Kamson v. Captial Boyes et al
ORDER dismissing 1 Pltf's Complaint without prejudice. Signed by Chief Judge Frank D. Whitney on 5/27/14. (Pro se litigant served by US Mail.)(ejb)
UNITED STATES DISTRICT COURT
WESTERN DISTRICT OF NORTH CAROLINA
RECO SHERON KAMSON,
THIS MATTER is before the Court on an initial review of Plaintiff’s pro se complaint
that was filed pursuant to 42 U.S.C. § 1983. (Doc. No. 1).
Plaintiff is a prisoner of the State of North Carolina. In his complaint, Plaintiff alleges that
on November 8, 2012, he was physically assaulted by Defendant Boyles while he was in the
process of transferring to Avery Mitchell Correctional Institution. Defendant Hyline allegedly
observed this incident but he did not intervene to stop the assault. Plaintiff contends that he
submitted a written notification of this incident to “prison legal service” and his family and Mike
Ball. Plaintiff was charged in connection with the November 8 th incident and he was found guilty
STANDARD OF REVIEW
Pursuant to 28 U.S.C. § 1915(A)(a), “The court shall review . . . a complaint in a civil
action in which a prisoner seeks redress from a governmental entity or officer or employee of a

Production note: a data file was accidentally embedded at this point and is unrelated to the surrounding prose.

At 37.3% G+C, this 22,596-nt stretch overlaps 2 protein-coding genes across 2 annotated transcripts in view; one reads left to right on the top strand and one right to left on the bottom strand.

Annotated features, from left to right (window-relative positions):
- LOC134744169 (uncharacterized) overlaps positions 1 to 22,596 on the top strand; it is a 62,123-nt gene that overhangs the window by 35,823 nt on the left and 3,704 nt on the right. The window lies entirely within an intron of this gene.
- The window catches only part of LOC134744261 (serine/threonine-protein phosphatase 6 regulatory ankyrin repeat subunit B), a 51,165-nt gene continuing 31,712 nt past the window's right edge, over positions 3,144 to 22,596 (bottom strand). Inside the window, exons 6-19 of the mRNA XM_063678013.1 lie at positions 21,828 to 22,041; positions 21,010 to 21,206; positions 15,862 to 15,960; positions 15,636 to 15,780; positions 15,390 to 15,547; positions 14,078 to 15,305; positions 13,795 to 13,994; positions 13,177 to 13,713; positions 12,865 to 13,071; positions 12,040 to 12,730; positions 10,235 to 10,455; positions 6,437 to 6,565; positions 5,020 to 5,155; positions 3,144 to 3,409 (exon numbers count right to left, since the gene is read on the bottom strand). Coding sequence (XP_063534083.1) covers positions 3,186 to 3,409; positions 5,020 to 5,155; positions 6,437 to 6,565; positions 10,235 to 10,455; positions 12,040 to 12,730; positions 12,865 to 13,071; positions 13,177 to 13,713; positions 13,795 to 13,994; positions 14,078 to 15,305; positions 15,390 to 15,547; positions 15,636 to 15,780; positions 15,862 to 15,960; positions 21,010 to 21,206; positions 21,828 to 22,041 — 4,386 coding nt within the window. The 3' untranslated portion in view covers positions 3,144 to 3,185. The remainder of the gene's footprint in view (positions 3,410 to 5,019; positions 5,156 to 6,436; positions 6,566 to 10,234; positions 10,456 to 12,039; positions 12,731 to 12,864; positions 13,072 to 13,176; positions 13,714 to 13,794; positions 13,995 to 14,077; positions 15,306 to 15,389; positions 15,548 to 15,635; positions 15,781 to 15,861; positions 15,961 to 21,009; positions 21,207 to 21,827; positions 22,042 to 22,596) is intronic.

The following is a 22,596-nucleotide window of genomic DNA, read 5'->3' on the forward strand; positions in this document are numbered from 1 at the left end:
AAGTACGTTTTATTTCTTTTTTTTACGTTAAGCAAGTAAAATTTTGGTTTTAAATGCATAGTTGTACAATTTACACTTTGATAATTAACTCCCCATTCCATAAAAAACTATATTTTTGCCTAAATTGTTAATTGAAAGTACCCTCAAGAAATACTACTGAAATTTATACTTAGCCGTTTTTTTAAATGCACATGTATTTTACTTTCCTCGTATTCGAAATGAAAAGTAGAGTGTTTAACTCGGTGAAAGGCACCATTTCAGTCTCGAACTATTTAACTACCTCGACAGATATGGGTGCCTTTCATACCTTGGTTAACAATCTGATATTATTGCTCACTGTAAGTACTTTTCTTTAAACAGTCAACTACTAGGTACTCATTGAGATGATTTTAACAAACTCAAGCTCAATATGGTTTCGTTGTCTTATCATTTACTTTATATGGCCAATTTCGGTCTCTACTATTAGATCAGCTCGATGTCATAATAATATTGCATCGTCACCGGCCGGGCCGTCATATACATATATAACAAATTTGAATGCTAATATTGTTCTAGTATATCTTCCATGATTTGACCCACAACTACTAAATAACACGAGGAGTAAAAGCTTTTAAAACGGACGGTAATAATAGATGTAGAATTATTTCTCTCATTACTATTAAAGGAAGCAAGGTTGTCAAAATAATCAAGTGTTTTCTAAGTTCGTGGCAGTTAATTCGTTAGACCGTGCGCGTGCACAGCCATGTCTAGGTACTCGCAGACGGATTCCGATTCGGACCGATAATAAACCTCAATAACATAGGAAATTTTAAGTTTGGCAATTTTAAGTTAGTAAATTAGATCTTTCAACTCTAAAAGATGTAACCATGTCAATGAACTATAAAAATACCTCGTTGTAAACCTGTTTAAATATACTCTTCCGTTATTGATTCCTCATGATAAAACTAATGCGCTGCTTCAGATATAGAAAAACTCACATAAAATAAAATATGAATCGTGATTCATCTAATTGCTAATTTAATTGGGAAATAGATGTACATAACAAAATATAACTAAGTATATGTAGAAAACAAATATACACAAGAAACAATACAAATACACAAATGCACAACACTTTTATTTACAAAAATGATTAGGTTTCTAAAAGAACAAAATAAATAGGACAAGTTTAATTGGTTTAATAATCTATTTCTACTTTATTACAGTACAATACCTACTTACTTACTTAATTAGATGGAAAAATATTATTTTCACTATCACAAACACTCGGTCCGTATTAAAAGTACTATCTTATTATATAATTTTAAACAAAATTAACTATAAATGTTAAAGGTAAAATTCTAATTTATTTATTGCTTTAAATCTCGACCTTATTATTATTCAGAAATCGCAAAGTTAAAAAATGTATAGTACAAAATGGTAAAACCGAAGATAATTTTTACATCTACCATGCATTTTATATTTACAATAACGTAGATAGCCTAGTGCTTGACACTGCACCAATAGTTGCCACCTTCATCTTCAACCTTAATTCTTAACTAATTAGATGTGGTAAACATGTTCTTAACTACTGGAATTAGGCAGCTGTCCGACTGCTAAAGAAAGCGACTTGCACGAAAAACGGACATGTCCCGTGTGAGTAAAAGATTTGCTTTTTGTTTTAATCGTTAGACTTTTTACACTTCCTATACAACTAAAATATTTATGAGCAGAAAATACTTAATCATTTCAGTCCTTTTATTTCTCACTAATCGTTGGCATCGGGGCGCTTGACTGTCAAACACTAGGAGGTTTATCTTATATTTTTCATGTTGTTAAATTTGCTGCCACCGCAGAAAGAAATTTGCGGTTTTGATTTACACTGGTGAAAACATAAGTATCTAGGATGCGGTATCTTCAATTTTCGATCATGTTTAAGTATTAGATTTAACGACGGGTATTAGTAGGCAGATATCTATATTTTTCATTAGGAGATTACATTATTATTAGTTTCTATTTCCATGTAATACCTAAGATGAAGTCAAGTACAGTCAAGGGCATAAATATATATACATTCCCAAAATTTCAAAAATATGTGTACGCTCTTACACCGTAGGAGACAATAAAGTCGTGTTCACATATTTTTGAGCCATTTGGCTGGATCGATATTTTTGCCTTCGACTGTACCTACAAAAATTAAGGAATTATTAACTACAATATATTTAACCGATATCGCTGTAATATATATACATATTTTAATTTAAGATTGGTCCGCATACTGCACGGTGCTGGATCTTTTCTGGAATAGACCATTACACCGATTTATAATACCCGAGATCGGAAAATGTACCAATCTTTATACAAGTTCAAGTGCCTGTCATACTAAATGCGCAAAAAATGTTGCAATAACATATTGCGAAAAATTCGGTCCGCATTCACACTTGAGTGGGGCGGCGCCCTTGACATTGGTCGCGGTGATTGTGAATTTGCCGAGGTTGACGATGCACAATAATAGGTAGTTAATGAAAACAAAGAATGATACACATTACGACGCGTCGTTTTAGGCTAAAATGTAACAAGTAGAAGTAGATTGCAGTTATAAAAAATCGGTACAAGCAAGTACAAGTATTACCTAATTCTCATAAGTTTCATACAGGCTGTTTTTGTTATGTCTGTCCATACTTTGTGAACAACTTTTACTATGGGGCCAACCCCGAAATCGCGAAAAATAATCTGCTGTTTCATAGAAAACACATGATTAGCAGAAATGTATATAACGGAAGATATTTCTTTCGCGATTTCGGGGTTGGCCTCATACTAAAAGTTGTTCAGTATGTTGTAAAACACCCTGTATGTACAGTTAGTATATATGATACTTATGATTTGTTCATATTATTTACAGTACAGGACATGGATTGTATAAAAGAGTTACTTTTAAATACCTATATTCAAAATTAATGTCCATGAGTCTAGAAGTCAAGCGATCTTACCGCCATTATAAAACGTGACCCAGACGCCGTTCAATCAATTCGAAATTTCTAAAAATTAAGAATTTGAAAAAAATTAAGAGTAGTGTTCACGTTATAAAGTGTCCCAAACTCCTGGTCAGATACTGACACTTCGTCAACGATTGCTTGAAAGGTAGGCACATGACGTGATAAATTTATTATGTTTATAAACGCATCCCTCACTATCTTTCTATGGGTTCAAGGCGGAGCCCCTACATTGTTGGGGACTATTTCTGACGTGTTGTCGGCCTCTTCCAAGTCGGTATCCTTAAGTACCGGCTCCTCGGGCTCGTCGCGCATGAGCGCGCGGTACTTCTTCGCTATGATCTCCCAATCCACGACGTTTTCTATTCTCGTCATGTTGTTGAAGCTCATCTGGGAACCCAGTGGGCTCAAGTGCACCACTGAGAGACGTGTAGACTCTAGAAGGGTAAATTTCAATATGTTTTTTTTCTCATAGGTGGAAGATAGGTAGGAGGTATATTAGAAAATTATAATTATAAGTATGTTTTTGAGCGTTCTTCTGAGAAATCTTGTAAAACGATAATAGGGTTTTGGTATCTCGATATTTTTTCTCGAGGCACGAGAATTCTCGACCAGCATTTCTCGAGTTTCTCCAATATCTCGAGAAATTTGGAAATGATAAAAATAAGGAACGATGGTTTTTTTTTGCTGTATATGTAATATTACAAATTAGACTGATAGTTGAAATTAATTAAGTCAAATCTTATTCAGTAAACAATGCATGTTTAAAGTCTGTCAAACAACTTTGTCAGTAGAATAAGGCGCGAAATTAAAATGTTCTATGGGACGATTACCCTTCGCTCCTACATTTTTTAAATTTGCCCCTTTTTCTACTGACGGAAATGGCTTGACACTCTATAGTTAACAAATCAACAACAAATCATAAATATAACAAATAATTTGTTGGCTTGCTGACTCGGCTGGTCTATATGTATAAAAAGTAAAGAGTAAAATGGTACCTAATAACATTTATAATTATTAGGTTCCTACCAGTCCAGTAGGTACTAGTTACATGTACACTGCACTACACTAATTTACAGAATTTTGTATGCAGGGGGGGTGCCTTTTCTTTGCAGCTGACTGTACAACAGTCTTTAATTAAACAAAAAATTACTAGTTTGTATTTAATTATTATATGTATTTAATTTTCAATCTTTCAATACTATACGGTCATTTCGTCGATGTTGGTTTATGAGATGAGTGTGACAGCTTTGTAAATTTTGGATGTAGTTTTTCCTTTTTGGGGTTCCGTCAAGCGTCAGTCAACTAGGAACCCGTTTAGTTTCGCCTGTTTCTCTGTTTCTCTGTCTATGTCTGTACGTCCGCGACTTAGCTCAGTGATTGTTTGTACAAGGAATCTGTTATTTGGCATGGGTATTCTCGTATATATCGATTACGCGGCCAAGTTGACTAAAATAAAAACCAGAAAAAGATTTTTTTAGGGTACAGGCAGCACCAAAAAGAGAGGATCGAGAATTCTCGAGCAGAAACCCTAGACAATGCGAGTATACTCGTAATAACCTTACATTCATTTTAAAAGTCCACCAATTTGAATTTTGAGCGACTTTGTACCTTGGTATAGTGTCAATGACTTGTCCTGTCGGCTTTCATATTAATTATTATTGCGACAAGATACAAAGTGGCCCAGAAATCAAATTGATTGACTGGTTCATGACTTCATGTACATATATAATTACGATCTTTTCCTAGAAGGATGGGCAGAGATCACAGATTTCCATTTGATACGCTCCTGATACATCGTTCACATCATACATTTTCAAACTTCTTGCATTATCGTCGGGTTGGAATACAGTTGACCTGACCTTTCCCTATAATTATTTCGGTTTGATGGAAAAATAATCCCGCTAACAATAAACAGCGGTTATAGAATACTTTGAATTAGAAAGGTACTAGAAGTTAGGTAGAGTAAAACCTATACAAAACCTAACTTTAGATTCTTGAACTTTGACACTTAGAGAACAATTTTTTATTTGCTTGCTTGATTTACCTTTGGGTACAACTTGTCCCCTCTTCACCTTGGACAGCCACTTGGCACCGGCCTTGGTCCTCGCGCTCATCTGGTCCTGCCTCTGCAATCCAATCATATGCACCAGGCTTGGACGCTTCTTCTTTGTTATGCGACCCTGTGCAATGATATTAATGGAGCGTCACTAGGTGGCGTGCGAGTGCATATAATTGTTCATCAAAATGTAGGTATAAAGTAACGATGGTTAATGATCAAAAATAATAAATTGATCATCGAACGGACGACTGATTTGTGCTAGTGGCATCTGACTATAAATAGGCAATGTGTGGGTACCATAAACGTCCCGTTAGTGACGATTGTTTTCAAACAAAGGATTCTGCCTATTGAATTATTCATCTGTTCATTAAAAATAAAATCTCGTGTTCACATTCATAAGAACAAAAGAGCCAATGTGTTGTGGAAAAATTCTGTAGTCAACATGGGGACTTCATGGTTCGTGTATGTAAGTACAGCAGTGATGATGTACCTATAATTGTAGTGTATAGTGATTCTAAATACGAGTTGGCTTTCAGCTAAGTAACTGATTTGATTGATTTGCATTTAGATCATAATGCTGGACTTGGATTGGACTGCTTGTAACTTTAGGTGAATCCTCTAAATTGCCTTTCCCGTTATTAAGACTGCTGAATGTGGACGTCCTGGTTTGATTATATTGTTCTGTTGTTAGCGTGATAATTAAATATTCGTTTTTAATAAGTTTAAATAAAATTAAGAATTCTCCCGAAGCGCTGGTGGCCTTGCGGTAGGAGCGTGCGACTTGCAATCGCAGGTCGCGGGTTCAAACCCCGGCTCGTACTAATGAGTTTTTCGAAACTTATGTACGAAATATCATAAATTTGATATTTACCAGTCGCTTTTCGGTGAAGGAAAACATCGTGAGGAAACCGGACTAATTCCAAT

governmental entity.” Following this initial review the “court shall identify cognizable claims or
dismiss the complaint, or any portion of the complaint, if the complaint—(1) is frivolous,
malicious, or fails to state a claim upon which relief may be granted.” Id. § 1915A(b)(1). In
conducting this review, the Court must determine whether the complaint raises an indisputably
meritless legal theory or is founded upon clearly baseless factual contentions, such as fantastic or
delusional scenarios. Neitzke v. Williams, 490 U.S. 319, 327-28 (1989).
A pro se complaint must be construed liberally. Haines v. Kerner, 404 U.S. 519, 520
(1972). However, the liberal construction requirement will not permit a district court to ignore a
clear failure to allege facts in the complaint which set forth a claim that is cognizable under
federal law. Weller v. Dep’t of Soc. Servs., 901 F.2d 387, 391 (4th Cir. 1990).
Plaintiff is a prisoner of the State of North Carolina and as such his pro se § 1983
complaint must satisfy to the mandatory requirements of the Prisoner Litigation Reform Act
(“PLRA”) which provides that a prisoner must exhaust his administrative remedies prior to the
commencement of a civil action under § 1983. The PLRA provides, in pertinent part that “[n]o
action shall be brought with respect to prison conditions under section 1983 of this title, or any
other Federal law, by a prisoner confined in any jail, prison, or other correctional facility until
such administrative remedies as are available are exhausted.” 42 U.S.C. § 1997e(a).
In Porter v. Nussle, 534 U.S. 516 (2002), the Supreme Court held that the PLRA’s
exhaustion requirement applies to all inmate suits about prison life and the Court noted that
“exhaustion in cases covered by § 1997e(a) is now mandatory.” Id. at 524 (citing Booth v.